While an app that pings patients to stay inside on bad air days sounds practical, it could also mask underlying problems with Louisville’s bad air, and take pressure off leaders to address them. But the study was also designed to help the city take control of its air quality. AIR Louisville gathered data on more than 250,000 emergency inhaler uses, mapping the findings for a neighborhood-level view of countywide pollutant triggers.
The findings clearly show that Louisville’s poor, predominantly African-American west side bears the worst respiratory health risks. Nitrogen dioxide and sulfur dioxide, emitted by rubber and coal-fired power plants near residential neighborhoods, clog the air there and had people reaching for emergency inhalers more than anywhere else. That didn’t surprise the researchers.
But they were struck to find that ozone, the main ingredient in smog, kicked up inhaler puffs across the city, a relationship that had never been charted before. Ozone amplified asthma risk in neighborhoods well beyond the west side, tracking most noticeably with the busy roads and highways that quilt the city.
These findings could be used to lobby for regulatory changes that could clean up the air on the industrial west side. “We found that multiple air pollutants became a problem for asthmatic people below the legal limits,” says Veronica Combs, the executive director of the Institute for Healthy Air Water and Soil. And city officials are developing a plan to rein in roadway pollution by designating special freight routes, in the hopes of reducing ozone.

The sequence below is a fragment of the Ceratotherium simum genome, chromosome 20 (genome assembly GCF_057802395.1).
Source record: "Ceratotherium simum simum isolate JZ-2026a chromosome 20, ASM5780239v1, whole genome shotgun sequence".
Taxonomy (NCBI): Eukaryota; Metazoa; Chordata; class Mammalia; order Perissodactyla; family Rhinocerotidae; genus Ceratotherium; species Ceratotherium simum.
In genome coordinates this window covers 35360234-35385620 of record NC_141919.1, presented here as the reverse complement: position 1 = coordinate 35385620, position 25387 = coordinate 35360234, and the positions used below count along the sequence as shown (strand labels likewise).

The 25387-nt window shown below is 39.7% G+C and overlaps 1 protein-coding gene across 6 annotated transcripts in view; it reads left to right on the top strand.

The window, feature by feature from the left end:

They’ll also review zoning codes to better separate people from emissions, and ramp up tree-planting efforts to absorb CO2 and reduce heat—“vegetative medicine,” as Louisville Mayor Greg Fischer calls it.
Besides increasing the city’s quality of health, cleaning up Louisville’s air “is a cost reduction as well,” says Fischer. High-pollutant days over the course of a year in the Louisville area can yield more than $2.4 million in healthcare costs. Nationwide, “we’re spending way too much on healthcare,” he says. “Cities can lead in the effort to cut back.”
Though Propeller’s therapists are no longer actively intervening with patient care, the app and sensors are available on the market —and the Louisville participants can still check their dashboards anytime. For Sirek, the change has been enormous. Her pulmonary function levels are up to 70-80 percent. And as a nurse, the way she thinks about helping patients has transformed. She wishes she could track insulin shots for diabetics, just as she tracked her own inhaler puffs.
“Not everyone is so aware or informed about their disease,” she says. “This could be life-changing for all kinds of chronic conditions.”
*CORRECTION: A previous version of this article referred to Louisville as the Kentucky capital, and misstated the length of the study.
This article is part of our project, “The Diagnosis,” which is supported by a grant from the Robert Wood Johnson Foundation.